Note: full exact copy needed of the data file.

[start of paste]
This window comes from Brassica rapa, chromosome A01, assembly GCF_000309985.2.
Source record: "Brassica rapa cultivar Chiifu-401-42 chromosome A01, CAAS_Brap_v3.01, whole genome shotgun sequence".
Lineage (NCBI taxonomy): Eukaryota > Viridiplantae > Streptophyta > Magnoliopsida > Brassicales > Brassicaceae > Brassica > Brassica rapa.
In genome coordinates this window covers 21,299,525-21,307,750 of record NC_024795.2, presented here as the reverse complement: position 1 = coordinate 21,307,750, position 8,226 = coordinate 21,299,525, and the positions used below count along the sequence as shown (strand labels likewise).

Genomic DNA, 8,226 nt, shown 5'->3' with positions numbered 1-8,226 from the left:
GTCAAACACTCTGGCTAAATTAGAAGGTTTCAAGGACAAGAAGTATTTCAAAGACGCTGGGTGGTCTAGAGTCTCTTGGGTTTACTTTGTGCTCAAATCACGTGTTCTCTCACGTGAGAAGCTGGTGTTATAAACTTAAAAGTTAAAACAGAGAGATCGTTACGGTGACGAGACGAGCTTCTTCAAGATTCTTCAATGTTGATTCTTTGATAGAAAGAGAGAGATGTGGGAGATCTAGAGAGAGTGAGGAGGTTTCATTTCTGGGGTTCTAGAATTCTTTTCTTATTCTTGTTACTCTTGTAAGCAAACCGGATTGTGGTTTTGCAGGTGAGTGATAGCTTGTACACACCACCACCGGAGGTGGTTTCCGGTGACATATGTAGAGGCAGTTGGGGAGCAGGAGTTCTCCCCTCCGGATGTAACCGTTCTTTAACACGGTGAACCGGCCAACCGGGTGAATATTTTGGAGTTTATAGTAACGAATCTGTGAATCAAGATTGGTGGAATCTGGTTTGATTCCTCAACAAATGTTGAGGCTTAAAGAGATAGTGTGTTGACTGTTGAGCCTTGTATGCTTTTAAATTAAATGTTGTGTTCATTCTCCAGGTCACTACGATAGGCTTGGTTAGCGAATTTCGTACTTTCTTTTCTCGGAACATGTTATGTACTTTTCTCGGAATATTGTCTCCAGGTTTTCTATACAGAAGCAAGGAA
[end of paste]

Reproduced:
This window comes from Brassica rapa, chromosome A01, assembly GCF_000309985.2.
Source record: "Brassica rapa cultivar Chiifu-401-42 chromosome A01, CAAS_Brap_v3.01, whole genome shotgun sequence".
Lineage (NCBI taxonomy): Eukaryota > Viridiplantae > Streptophyta > Magnoliopsida > Brassicales > Brassicaceae > Brassica > Brassica rapa.
In genome coordinates this window covers 21,299,525-21,307,750 of record NC_024795.2, presented here as the reverse complement: position 1 = coordinate 21,307,750, position 8,226 = coordinate 21,299,525, and the positions used below count along the sequence as shown (strand labels likewise).

Genomic DNA, 8,226 nt, shown 5'->3' with positions numbered 1-8,226 from the left:
GTCAAACACTCTGGCTAAATTAGAAGGTTTCAAGGACAAGAAGTATTTCAAAGACGCTGGGTGGTCTAGAGTCTCTTGGGTTTACTTTGTGCTCAAATCACGTGTTCTCTCACGTGAGAAGCTGGTGTTATAAACTTAAAAGTTAAAACAGAGAGATCGTTACGGTGACGAGACGAGCTTCTTCAAGATTCTTCAATGTTGATTCTTTGATAGAAAGAGAGAGATGTGGGAGATCTAGAGAGAGTGAGGAGGTTTCATTTCTGGGGTTCTAGAATTCTTTTCTTATTCTTGTTACTCTTGTAAGCAAACCGGATTGTGGTTTTGCAGGTGAGTGATAGCTTGTACACACCACCACCGGAGGTGGTTTCCGGTGACATATGTAGAGGCAGTTGGGGAGCAGGAGTTCTCCCCTCCGGATGTAACCGTTCTTTAACACGGTGAACCGGCCAACCGGGTGAATATTTTGGAGTTTATAGTAACGAATCTGTGAATCAAGATTGGTGGAATCTGGTTTGATTCCTCAACAAATGTTGAGGCTTAAAGAGATAGTGTGTTGACTGTTGAGCCTTGTATGCTTTTAAATTAAATGTTGTGTTCATTCTCCAGGTCACTACGATAGGCTTGGTTAGCGAATTTCGTACTTTCTTTTCTCGGAACATGTTATGTACTTTTCTCGGAATATTGTCTCCAGGTTTTCTATACAGAAGCAAGGAA